Determinants of the Use of Management Control Systems in Companies Operating Under Turbulent Conditions
35 Pages Posted: 2 Aug 2008
Date Written: August 1, 2008
This paper investigates the role that management control systems (MCS) play in the performance of the organizations operating under turbulent conditions. Two sets of companies are studied as turbulent conditions: international joint ventures (JVs) in the auto and motor industry and manufacturing companies located in a regional economy of a less developed country (LDC). Two surveys gathered data of 35 JVs and 45 industries in Cordoba (Argentina) that allowed testing a contingent framework. The results are concordant with the literature that holds that MCS helps to reduce uncertainty when the factors that generate it can be affected by the managerial decisions (Galbraith, 1973; Davila, 2000). Uncertainty is reduced by an appropriate use of MCS that implies a more intense use and a use orientated to coordinate rather than to control that in turn positively affects the organizational performance. Companies operating under turbulent conditions show that the use of MCS information improves their performance and is completely independent from factors not controllable by managers. The empirical study showed a clear association between previous exposure to a factor perceived as manageably and a high intensity of use of MCS with purposes of coordination to reduce the uncertainty understood as the difference between the information available and information needed to perform the task. The major limitations of this study are the lack of literature focused on the topic, testing of an ad-hoc contingent model, the small sample sizes and the measurement of latent variables through questionnaires based on perceptions.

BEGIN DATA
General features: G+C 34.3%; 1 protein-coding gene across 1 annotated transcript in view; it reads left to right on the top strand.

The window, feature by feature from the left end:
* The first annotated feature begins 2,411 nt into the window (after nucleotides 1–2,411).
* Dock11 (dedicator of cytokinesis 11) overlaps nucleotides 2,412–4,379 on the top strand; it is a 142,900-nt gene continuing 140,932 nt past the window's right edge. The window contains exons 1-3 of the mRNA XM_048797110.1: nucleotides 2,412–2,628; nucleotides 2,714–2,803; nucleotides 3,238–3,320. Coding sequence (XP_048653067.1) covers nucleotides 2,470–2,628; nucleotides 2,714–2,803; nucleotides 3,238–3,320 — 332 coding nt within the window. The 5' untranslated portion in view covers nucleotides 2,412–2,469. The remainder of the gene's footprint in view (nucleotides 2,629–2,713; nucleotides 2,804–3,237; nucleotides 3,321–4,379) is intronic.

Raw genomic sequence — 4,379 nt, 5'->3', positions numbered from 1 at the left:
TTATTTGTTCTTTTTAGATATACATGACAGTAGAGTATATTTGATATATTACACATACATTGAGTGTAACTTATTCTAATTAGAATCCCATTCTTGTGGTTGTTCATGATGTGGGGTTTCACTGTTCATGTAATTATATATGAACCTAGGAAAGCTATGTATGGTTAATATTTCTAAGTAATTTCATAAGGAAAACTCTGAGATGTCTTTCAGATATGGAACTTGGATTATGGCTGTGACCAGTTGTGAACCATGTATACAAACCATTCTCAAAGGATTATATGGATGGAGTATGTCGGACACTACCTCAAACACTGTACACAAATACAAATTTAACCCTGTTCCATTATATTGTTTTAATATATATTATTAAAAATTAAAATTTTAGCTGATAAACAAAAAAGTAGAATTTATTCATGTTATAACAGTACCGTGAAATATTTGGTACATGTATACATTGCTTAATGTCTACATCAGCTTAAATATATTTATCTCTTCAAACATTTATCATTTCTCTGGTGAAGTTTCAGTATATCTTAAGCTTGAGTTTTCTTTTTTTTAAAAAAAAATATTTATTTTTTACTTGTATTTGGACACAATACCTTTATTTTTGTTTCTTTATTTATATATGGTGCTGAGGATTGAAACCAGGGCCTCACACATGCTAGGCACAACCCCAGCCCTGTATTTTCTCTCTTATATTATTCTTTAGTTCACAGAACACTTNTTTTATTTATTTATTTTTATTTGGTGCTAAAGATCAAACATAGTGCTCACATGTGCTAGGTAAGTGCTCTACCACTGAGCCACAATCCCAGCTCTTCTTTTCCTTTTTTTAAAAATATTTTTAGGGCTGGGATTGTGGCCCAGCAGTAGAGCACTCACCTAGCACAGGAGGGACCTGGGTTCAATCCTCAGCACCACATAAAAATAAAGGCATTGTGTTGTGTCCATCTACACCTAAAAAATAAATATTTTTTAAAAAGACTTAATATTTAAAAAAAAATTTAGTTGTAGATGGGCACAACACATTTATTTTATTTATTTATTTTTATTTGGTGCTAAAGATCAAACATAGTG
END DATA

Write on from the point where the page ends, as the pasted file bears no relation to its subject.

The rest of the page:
Keywords: management control systems, turbulent conditions, environmental uncertainty, task volatility, less developed countries (LDC), joint ventures (JVs)
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